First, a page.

LOS ANGELES — To a degree unsuspected by most who use it, one of the world's top playgrounds - America's shoreline - is at risk from litter above and sewage below.
As 180 million sunbathers and swimmers flock to America's beaches this summer, they will encounter an exotic array of sands and shoals. But they will also discover personal and public waste-disposal problems that stretch from sea to unshining sea.
After 20 years of increased public focus on education and legislation, the progress report on beach pollution is still mixed.
More countries - now 79 - have ratified the 1978 international treaty that regulates the dumping of waste at sea. That has helped. But at home, enforcement of disparate local, state, and national laws is erratic, and some environmental groups charge that the recent political trend has been to chip away at the pillars that only loosely hold them up.
"It is sobering to note that while we are seeing the majority of serious beach pollution problems continuing or even rising, there is no major impetus to tighten controls," says Dare Fuller, author of a national study by the Natural Resources Defense Council (NRDC), an environmental group in Washington. "Instead, Congress and the nation's governors are examining proposals to severely weaken existing laws."
This is not to say progress has not been made. Some of the nation's most polluted bays - such as California's Santa Monica Bay and San Francisco Bay, Massachusetts' Boston Harbor, and Rhode Island's Narragansett Bay - have become cleaner over the past 20 years. In those cases, citizens and activist groups continue to clamor for improvement. This month, for example, the Los Angeles Regional Water Quality Control Board approved a blueprint of new pollution requirements for communities around Santa Monica Bay.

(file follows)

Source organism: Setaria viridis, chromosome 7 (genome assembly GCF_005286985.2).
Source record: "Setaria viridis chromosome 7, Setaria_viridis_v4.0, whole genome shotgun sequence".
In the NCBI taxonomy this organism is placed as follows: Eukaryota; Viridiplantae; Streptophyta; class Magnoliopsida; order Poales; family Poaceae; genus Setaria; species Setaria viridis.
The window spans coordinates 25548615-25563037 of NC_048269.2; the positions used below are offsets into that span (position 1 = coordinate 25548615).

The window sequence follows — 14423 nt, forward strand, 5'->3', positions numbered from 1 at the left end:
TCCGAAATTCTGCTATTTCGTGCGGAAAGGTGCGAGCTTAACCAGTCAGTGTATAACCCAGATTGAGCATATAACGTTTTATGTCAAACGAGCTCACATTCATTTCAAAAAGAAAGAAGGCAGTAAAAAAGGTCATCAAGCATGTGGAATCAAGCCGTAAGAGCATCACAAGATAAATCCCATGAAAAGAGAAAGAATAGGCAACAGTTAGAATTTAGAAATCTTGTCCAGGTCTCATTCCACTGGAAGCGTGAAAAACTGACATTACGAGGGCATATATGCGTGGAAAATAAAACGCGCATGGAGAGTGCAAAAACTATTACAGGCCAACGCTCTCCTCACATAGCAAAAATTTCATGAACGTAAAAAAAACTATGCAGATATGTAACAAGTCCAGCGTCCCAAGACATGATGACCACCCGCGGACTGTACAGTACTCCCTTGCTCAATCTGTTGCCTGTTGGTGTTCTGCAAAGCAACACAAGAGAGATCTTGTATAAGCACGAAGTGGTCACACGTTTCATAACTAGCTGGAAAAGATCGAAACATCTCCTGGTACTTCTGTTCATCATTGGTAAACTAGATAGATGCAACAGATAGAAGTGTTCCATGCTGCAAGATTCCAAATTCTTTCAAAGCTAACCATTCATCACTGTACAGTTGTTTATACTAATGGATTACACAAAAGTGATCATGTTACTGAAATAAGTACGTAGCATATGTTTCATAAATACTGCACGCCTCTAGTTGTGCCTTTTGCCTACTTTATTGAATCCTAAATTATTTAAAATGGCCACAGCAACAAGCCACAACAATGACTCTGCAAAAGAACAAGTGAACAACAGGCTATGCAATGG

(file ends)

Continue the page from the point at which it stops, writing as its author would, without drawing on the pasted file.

Even so, the 5,870 miles of beach that ring the US often resemble an ashtray waiting to be emptied. A record number of rainstorms in 1995 rinsed untold amounts of urban debris down storm drains and into bays before backwashing it onto shore.
A burgeoning menu of foreign detritus is still topped by old standards - bottles and cigarette butts, according to a just-tallied 1995 national survey. But beach pollution now includes exotic, nonbiodegradable trash such as space-age Kevlar fishing line, Mylar balloons, and cyalume plastic light sticks. Some beaches resemble outright dumping grounds, as well. The survey reports an increase in items such as furniture, automobile parts, and appliances.
"During the past 10 years, the problems and sources of beach trash are more understood than at any time in the past," says Seba Sheavly, US coordinator of the International Coastal Cleanup, a yearly beach-monitoring campaign sponsored by the Center for Marine Conservation, an environmental organization in Washington. "But the general perception that this has been translated into solutions is wrong."
And, warn other monitoring organizations, the real pollution is encountered after beachgoers get wet. Beneath the swirling azure surf, particularly adjacent to large cities, may be a toxic soup of human waste, pesticides, car grease, and parking-lot oil. Such pollution prompted 3,522 beach closings and advisories nationwide in 1995 - 50 percent higher than in 1994.
In California alone, where the $65 billion tourism industry relies on an attractive shoreline, there were 1,300 beach closings (up 390 from 1994) - nearly 1 every 5 days. "It's hard to find a beach that you can consider totally clean and safe," says David Beckman, Los Angeles director for the NRDC. "It's bad for beachgoers and business."